Tirta Empul Temple

Bali Water Temple Complex

    Tirta Empul is a major temple complex and holy mountain spring in the village of Manukaya in central Bali. The site is the legendary setting of a traditional tale about good versus evil. It's also a national cultural heritage site.

    The complex, built circa 960 AD, is a silent witness to the old Balinese kingdom, particularly at the time of the Warmadewa Dynasty. Another nearby and prominent site on top of a hill is the presidential palace, Istana Tampaksiring, built during the years of the nation’s first president, Soekarno.

    Tirta Empul, meaning ‘holy water spring’ is actually the name of a water source that's located within the temple. The spring feeds various purification baths, pools and fish ponds surrounding the outer perimeter, which all flow to the Tukad Pakerisan River. Various sites throughout the region and many other archaeological relics relate to local myths and legends.

    Tirta Empul temple complex comprises 3 key divisions, namely a front, secondary and inner courtyard. Visitors to Tirta Empul first come upon the lush gardens and pathways adorned with statues and tropical plants that lead to the entrance. After stepping through this candi bentar (temple gate), a vast walled courtyard welcomes visitors to the bathing pools where a large wantilan meeting hall stands to the right.

    photo by Saranabhi (CC BY-SA 3.0) modified

    Inside the central courtyard or madya mandala, pilgrims first approach a rectangular purification bath where a total of 13 elaborately sculpted spouts line its edge from west to east. After solemn prayers at an altar-like shrine, they proceed to enter the crystal-clear, cold mountain water. With hands pressed together, they bow under the gushing water of the first spout, carrying on to the 11th. The water from the last 2 of the 13 spouts is reserved for purification purposes in funerary rites only.

    The myth behind the curative and purifying spring tells of a Balinese ruler, known by the title Mayadenawa, who is depicted to have defied the influence of Hinduism and denied his subjects religious prayers and practices. The legend goes that this eventually angered the gods, and in a campaign, god Indra sought Mayadenawa’s subdual.

    photo by Yoshi Canopus (CC BY-SA 3.0) modified

    Tirta Empul temple highlights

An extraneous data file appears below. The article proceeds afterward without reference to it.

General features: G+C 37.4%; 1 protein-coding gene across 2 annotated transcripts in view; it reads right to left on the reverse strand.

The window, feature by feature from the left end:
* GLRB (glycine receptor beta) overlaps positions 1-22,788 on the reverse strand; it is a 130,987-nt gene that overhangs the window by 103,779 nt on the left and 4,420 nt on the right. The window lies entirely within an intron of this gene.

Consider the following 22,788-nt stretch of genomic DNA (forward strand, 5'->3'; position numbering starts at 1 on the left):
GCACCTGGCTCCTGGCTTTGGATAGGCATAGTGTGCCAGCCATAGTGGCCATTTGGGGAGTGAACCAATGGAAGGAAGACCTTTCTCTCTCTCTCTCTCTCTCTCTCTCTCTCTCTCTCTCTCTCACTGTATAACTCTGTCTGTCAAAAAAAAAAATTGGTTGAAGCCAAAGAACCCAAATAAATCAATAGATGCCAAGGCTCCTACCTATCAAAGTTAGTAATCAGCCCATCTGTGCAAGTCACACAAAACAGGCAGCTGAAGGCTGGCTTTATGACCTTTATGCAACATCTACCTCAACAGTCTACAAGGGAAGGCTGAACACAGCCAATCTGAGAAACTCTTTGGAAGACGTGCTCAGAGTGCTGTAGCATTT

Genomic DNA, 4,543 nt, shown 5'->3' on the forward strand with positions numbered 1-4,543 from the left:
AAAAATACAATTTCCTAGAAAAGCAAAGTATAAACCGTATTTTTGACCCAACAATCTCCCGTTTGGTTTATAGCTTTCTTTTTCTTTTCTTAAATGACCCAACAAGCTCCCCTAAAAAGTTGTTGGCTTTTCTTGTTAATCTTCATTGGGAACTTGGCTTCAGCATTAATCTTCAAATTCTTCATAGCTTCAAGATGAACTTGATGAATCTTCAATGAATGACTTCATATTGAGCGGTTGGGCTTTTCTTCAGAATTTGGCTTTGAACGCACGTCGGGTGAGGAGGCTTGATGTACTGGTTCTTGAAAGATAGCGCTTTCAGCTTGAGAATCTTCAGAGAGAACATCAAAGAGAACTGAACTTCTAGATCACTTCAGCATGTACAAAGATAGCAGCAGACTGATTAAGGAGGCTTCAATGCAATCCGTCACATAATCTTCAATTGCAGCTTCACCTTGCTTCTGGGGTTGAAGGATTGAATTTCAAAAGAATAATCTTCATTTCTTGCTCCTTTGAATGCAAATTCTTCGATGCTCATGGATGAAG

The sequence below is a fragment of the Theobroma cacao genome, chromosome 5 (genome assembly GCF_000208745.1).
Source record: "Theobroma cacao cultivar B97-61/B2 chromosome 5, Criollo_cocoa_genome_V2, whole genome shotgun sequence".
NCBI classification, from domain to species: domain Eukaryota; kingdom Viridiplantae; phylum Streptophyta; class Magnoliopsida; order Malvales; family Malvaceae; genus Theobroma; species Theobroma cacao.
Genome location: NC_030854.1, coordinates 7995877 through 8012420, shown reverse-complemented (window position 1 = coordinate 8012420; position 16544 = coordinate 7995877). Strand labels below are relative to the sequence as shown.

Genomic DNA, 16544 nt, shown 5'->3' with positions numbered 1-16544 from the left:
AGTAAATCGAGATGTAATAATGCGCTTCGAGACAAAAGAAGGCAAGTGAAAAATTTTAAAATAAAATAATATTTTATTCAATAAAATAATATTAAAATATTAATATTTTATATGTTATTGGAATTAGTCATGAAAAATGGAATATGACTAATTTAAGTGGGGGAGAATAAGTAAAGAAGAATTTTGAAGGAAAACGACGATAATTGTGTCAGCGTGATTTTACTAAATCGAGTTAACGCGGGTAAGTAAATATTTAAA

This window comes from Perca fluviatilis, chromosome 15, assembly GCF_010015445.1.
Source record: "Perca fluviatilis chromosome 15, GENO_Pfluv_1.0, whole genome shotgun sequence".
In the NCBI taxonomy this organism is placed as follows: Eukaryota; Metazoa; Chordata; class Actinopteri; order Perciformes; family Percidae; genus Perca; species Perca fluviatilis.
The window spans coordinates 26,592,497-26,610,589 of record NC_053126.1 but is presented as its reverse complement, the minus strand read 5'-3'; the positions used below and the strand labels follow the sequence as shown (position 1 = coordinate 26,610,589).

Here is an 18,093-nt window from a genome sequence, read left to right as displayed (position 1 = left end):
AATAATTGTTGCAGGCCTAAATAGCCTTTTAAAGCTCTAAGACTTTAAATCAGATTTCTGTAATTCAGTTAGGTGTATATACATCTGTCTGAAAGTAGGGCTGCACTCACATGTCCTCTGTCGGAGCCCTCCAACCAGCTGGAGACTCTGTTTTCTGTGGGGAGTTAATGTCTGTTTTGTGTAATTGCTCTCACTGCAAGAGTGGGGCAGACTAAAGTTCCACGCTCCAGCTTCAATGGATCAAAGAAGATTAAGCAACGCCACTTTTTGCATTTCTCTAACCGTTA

The hide-and-seek tactics of Mayadenawa fleeing Indra’s troops took place at various places all over the region, from the rivers Petanu to Pakerisan, and up to the north of Tampaksiring. Hence, the names of the sites and natural features all reflect an episode from the tale, such as Tampaksiring - tampak meaning 'feet', and siring meaning 'sideways', depicting an episode when the fleeing king left his slanting footprints up the hill.

    It was here that, through his magical powers, Mayadenawa created a poisoned spring from which Indra’s exhausted troops drank from and succumbed. Indra noticed the fall of his men and soon thrust his staff into the ground where a holy purifying spring spurted out, to cure the troops and to even bring some of them back to life. This escapade became the legendary background to the holy spring of Tirta Empul, as well as the holy days of Galungan and Kuningan, which are celebrated by Balinese Hindus island-wide.

    Good to know about Tirta Empul temple

    As with any temple visit in Bali, it's always important to dress respectfully. The simple Balinese temple visitor dress code is a traditional kamen wrap or sarong around the lower body plus a sash around the waist. Women during their periods are prohibited entry to any temple or sacred site and may enjoy the sights and attractions in the outer perimeters only.

    It’s tempting to try out the purification bathing ritual yourself but the formal routine is strictly meant for pilgrims and devotees. You might want to consult your guide who may ask a temple authority for further details.

    The front of the temple complex is a large parking area with art markets and rows of shops selling various curios and souvenirs lining its eastern side. You'll also find several warungs or food stalls selling local food, snacks and refreshments.

    Tirta Empul Temple

    Location: Jalan Tirta, Manukaya, Tampaksiring, Gianyar, Bali 80552, Indonesia

    Open: Daily from 9am to 5pm

    Ari Gunadi | Compulsive Traveller

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